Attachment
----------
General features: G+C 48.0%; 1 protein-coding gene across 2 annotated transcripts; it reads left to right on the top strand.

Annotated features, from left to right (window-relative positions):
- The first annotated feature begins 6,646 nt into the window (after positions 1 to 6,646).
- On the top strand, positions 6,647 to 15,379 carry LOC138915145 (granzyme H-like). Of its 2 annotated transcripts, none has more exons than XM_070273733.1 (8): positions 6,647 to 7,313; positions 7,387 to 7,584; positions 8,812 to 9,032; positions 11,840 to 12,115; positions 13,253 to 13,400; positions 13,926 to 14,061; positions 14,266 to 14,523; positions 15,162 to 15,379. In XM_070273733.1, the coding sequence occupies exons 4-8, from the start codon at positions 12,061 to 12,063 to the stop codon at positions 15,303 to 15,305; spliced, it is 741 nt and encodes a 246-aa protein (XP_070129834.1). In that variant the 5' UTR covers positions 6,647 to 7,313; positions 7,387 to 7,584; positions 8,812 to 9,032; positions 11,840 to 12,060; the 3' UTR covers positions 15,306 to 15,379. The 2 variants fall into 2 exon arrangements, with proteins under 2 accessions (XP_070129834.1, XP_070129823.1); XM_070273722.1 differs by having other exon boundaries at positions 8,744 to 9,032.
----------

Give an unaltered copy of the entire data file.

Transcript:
General features: G+C 48.0%; 1 protein-coding gene across 2 annotated transcripts; it reads left to right on the top strand.

Annotated features, from left to right (window-relative positions):
- The first annotated feature begins 6,646 nt into the window (after positions 1 to 6,646).
- On the top strand, positions 6,647 to 15,379 carry LOC138915145 (granzyme H-like). Of its 2 annotated transcripts, none has more exons than XM_070273733.1 (8): positions 6,647 to 7,313; positions 7,387 to 7,584; positions 8,812 to 9,032; positions 11,840 to 12,115; positions 13,253 to 13,400; positions 13,926 to 14,061; positions 14,266 to 14,523; positions 15,162 to 15,379. In XM_070273733.1, the coding sequence occupies exons 4-8, from the start codon at positions 12,061 to 12,063 to the stop codon at positions 15,303 to 15,305; spliced, it is 741 nt and encodes a 246-aa protein (XP_070129834.1). In that variant the 5' UTR covers positions 6,647 to 7,313; positions 7,387 to 7,584; positions 8,812 to 9,032; positions 11,840 to 12,060; the 3' UTR covers positions 15,306 to 15,379. The 2 variants fall into 2 exon arrangements, with proteins under 2 accessions (XP_070129834.1, XP_070129823.1); XM_070273722.1 differs by having other exon boundaries at positions 8,744 to 9,032.